Robert Edsel is recognized today as one of the world’s foremost advocates for art preservation. While living in Florence, he developed a great passion for art and architecture and became curious as to how so many of the monuments and great works of art survived the thefts and devastation of World War II. What began as a question evolved into an impassioned journey to unravel the secrets and heroics of the Monuments Men and Women, and share their remarkable stories with a global audience. His second book, The Monuments Men, has been translated into more than thirty languages.
After testing the waters as an aspiring professional tennis player, Robert Edsel shifted careers and built from the ground up a successful oil and gas exploration company that pioneered the use of horizontal drilling.
Seventeen years later, he sold the company to pursue his interest in art and architecture, a decision that lead to his discovery of the Monuments Men story.
Robert founded the Monuments Men Foundation for the Preservation of Art to honor the remarkable legacy of these men and women. His work has resulted in numerous honors including the National Humanities Medal, the United States of America’s highest honor for work in the humanities, presented by the President of the United States at a White House ceremony.
Robert Edsel has written four books, published two others, co-produced the Emmy-nominated documentary film "The Rape of Europa", consulted with George Clooney on his film production, "The Monuments Men", based on his second book, and has served as the Executive Producer and on-air host of an acclaimed television series, "Hunting Nazi Treasure".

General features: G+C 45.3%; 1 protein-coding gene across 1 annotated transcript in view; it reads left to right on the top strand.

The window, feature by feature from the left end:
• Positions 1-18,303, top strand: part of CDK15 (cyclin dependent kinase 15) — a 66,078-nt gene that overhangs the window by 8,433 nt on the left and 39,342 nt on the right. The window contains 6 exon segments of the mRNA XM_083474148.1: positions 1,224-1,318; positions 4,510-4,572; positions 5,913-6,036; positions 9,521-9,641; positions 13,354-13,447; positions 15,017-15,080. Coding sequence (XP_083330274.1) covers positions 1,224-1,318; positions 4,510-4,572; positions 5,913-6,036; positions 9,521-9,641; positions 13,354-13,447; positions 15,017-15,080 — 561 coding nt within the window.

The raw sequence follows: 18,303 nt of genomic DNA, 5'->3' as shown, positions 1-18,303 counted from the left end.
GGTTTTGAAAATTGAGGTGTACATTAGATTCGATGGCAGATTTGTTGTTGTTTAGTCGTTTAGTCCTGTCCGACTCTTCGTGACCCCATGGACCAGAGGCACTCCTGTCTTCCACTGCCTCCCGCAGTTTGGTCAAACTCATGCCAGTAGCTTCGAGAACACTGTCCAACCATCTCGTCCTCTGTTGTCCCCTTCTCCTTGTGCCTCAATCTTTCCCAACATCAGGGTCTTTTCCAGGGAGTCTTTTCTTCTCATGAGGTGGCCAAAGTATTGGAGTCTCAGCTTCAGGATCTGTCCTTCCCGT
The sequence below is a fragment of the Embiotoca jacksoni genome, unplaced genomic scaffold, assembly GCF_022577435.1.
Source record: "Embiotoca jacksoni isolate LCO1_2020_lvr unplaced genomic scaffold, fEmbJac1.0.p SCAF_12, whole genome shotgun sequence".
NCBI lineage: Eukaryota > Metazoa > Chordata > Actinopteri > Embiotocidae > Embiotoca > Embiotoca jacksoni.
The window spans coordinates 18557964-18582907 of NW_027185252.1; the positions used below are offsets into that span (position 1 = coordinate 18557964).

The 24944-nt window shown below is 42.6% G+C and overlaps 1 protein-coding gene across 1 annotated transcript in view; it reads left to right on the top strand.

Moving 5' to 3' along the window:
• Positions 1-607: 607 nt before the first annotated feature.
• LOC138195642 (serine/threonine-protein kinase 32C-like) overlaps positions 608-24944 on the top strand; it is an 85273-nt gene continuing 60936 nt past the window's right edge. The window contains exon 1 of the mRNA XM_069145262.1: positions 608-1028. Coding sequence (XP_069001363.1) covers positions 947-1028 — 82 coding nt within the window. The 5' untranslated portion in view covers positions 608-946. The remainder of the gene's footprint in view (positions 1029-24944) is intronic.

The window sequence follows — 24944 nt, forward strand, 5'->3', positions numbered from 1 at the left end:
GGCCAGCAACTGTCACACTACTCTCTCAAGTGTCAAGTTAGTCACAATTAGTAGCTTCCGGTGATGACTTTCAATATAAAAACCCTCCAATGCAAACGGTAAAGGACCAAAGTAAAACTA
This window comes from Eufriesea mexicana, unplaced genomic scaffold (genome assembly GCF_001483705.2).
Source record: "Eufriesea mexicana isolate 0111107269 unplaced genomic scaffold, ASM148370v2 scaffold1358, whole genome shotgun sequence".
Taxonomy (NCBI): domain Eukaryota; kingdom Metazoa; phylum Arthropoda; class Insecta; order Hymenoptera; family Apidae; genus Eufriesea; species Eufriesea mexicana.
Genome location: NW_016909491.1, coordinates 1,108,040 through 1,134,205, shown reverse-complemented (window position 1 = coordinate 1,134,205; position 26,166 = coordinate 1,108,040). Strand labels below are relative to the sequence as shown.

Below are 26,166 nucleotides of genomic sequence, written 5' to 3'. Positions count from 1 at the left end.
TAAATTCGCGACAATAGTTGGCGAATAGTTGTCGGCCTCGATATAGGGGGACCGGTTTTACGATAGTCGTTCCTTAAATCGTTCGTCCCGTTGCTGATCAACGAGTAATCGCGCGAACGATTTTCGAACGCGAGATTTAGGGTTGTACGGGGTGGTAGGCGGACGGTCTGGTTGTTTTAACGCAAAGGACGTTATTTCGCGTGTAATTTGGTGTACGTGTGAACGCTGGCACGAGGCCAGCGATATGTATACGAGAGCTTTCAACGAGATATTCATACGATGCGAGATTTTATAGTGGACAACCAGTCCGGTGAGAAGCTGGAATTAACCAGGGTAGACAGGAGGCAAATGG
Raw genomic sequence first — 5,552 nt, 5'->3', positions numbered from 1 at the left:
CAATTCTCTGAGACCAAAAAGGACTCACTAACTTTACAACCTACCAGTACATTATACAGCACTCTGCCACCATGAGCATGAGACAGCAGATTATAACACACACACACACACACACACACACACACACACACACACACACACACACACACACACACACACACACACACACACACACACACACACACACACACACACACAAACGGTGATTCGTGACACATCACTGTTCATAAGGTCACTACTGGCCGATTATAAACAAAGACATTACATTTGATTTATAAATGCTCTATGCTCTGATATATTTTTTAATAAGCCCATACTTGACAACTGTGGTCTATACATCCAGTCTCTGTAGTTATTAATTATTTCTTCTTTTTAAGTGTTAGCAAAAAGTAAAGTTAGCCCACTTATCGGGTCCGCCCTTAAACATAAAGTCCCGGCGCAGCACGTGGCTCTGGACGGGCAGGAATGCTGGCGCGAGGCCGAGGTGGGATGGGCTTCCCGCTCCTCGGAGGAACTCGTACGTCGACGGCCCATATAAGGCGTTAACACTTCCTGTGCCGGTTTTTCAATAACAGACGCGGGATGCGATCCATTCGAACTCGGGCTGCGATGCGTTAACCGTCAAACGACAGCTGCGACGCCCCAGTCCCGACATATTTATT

Robert travels frequently as a speaker introducing the story of the Monuments Men and Women through multi-media presentations to audiences throughout the United States and Western Europe as well as to men and women in uniform. He has served on various not-for-profit boards, including The National WWII Museum and St. Mark’s School of Texas.
The Monuments Men Foundation is a not-for-profit organization created to raise worldwide awareness about the service of the Monuments Men and Women and to honor them for their achievements.
In 2007, at a White House ceremony, President George Bush awarded the Foundation the National Humanities Medal, highest honor in the United States for work in the humanities.
In October 2015, after nine years of work, the Foundation fulfilled a major goal with the passage of a bill in Congress, quickly signed into law by President Barack Obama, awarding the Monuments Men and Women of all fourteen nations the Congressional Gold Medal, the highest civilian honor in the United States of America. Throughout the years, Robert found and interviewed 21 Monuments Men and Women. Only three of them are living today.